How good can one green dinosaur do when they head off in their own direction? Pretty well – most of the time anyway…
First seen in 1990 with the Japanese release of Super Mario World, Yoshi quickly rose to prominence beyond the borders of Dinosaur Land. Not only does Yoshi make an appearance in just about every Mario spin-off and even most main Mario games, but he’s starred in more spinoffs than any of Mario’s friends. Sorry, Luigi. But just how good have the Yoshi-led adventures been?
From the many Yoshi’s Islands to multiple spinoffs and even the very recent Woolly World, we pulled together a list of every solo Yoshi game and ranked it from worst to best. Just the ground rules: these are games built to star Yoshi, not have him as a playable fighter or one fourth of a Mario platformers’ playable roster. These are games starring one or more Yoshis, all of varying quality, though Yoshi’s soundtracks are usually fantastic. Let’s start with the very worst…
Talk about wasted potential. This not only has the pedigree of being developed by future-Pokemon-creators at Game Freak, but this is also Yoshi’s first ever solo outing AND one of his only appearances on the NES. Additionally, it’s the only game that’s simply the dinosaur’s name, which had to be a big draw for kids in the early 90s. All of that historical significance doesn’t do much to bolster this middling puzzle game. The idea of swapping around egg shells to match Mario enemy types is just the type of simplistic puzzle you expect Nintendo to completely understand, but this is a big whiff. At best it’s an inoffensive time waster that moves… so… slow… that there’s about zero tension for most of a given game. This is for Yoshi completists only.
10. Yoshi Topsy-Turvy
Nintendo detractors often complain that Nintendo is too in love with adding gimmicks to everything, and Topsy-Turvy is one of the times the critics were dead-on. Released when the Game Boy Advance had already been replaced by the DS, this late-in-the-lifecycle title is about rolling Yoshi back and forth using a motion sensor built into the cartridge. The gameplay is similar to the much better WarioWare: Twisted, and rolling Yoshi back and forth feels like a Wii minigame stretched waaaaay too thin in a retail release. Topsy-Turvy is the first Yoshi title from developer Artoon, and this is their weakest – not that Artoon’s other Yoshi titles are much of an improvement over Topsy-Turvy’s subpar quality.
9. Yoshi Touch & Go
Touch & Go is an interesting counter to Topsy-Turvy. T&G was a somewhat early Nintendo DS release, and it’s quite obvious that the game is still trying to figure out what to do with the system’s many features. Built from a DS tech demo called Balloon Trip, Touch & Go uses stylus controls almost exclusively, tasking players with firing eggs and protecting baby Mario on his path back to the stork. Touch & Go is by no means bad, but everything it does well was done better in many later games, Yoshi titles included, which making this game a tad irrelevant.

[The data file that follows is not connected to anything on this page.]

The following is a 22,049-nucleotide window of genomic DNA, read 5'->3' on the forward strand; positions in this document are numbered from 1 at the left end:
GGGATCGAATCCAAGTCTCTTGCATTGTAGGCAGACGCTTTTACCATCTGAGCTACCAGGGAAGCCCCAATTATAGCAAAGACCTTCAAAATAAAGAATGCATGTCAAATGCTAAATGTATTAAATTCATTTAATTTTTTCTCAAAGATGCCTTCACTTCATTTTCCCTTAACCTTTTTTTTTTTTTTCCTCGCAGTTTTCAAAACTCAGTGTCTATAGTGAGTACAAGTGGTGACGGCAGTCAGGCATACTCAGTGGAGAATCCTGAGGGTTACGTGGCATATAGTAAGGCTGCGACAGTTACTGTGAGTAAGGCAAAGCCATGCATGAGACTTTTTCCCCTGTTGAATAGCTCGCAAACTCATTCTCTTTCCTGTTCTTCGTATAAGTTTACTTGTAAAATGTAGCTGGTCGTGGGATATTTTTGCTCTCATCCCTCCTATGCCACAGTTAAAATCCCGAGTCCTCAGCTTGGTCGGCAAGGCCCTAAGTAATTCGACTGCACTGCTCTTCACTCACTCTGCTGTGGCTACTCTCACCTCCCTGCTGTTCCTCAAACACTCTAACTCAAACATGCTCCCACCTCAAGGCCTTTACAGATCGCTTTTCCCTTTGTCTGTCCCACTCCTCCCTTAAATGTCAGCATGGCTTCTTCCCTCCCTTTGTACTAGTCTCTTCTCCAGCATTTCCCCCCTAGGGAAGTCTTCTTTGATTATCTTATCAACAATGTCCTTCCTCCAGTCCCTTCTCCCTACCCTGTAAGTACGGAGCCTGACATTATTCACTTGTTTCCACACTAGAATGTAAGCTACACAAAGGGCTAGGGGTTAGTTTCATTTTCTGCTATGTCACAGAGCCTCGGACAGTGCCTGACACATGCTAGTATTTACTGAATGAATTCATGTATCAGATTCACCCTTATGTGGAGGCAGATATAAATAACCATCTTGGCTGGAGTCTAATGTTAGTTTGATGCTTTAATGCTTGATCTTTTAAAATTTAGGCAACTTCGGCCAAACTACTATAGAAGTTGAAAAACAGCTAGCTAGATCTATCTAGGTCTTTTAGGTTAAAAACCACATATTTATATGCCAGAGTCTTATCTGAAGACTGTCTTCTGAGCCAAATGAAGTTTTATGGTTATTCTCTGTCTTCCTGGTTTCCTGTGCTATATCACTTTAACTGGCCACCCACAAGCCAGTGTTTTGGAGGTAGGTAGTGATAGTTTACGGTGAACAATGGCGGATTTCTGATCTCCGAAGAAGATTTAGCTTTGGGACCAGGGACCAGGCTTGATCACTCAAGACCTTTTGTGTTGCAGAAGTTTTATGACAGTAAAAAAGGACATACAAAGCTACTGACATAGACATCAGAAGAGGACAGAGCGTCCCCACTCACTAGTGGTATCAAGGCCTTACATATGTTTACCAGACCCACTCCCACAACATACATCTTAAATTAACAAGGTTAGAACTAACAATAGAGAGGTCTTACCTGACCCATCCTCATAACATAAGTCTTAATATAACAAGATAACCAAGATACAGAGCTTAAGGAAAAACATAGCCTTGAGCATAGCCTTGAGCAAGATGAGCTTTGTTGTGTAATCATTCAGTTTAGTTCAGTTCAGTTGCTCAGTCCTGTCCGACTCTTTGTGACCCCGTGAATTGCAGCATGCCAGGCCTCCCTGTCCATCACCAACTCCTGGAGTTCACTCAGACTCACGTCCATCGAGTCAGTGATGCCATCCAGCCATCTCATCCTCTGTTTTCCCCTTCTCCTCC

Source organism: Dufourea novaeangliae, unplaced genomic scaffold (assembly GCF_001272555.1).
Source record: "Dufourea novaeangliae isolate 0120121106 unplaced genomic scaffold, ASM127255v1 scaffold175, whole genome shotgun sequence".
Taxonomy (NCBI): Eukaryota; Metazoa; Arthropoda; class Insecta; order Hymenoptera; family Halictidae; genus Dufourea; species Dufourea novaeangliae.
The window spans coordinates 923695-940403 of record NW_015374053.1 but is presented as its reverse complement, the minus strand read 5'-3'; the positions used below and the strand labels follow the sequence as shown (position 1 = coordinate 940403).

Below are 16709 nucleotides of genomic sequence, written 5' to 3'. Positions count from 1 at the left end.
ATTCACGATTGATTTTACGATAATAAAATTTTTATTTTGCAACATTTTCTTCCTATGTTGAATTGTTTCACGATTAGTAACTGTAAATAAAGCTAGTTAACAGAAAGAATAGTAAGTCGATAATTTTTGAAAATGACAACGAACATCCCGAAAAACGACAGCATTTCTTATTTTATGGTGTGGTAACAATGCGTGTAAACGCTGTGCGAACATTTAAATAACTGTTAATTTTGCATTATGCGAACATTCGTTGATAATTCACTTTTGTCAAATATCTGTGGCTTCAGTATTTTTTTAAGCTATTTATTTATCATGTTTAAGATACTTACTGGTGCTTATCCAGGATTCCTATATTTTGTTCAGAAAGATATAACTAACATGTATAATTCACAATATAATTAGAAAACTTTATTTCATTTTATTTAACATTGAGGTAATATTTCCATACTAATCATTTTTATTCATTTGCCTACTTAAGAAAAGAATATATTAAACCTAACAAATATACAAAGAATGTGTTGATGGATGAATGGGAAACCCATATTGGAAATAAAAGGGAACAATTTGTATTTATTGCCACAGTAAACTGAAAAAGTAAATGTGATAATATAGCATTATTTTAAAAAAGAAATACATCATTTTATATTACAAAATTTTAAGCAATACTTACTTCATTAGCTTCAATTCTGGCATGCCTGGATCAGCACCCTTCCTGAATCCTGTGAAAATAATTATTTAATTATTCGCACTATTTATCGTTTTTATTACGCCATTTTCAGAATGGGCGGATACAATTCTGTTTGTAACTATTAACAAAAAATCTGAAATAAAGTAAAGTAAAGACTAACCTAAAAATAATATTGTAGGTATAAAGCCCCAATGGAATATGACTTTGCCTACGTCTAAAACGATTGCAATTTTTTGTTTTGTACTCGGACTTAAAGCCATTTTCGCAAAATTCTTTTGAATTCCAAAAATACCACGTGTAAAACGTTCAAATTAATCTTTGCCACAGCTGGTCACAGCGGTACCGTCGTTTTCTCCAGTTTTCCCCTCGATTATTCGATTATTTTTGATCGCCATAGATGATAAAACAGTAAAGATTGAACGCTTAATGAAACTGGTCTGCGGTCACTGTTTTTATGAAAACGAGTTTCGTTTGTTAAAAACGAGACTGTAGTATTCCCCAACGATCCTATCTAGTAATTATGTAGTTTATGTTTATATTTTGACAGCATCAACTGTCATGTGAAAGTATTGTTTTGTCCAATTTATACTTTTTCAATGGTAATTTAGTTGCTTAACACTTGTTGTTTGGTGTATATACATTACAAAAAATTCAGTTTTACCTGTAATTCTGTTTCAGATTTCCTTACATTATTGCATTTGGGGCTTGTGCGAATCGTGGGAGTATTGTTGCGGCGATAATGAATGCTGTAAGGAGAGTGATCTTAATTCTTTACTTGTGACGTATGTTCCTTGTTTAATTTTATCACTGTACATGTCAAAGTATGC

8. Yoshi’s Cookie
Released only a year after Yoshi, the dino’s second puzzle game was a marked improvement (especially on the SNES). This confection-based game is about Mario and Yoshi baking and matching up identical cookies to clear the screen. It’s similar to Tetris Attack’s swapping mechanic (more on that later), but with turning entire rows at a time, sorta like a delicious Rubik’s Cube. Yoshi’s Cookie won’t ever top a “best puzzle games” list, but digging up this SNES cart is a tasty little treat.
7. Yoshi’s Story
If this was a ranking of the cutest Yoshi games, this one would do a little better, but the first follow up to Yoshi’s Island isn’t much beyond a pretty face. The smart platforming design and inventive power-ups are nowhere to be seen, replaced with the most average of sidescrolling action. Yoshi’s Story has a storybook design, but with lazy Donkey Kong Country graphics, and some very short stages. No amount of cuteness cat fix that.
6. Yoshi’s Island DS
This game should’ve been the greatest sequel in gaming history as the long-awaited follow-up to Yoshi’s grand SNES journey with Baby Mario, but it was not to be. Artoon made a passable sequel that certainly looked the part with retro-pixel art, but the gameplay doesn’t reach the same level of sublime beauty from the original Yoshi’s Island. There are some harsh difficulty spikes in YIDS, which are made even worse by the game creating a dead zone of space between the two screens. The trick of adding in more infant versions of Mario characters puts the series one step closer to Muppet Babies (and has filled the margins of every Kart and sport-based spin-off since), but their gimmicky gameplay isn’t too bad. Still for all of the new kids, Baby Mario remains the preferred partner for this adventure.
Where’s the top portable entry and one of the best puzzle games ever? The next page has it all – including the the best Yoshi game ever!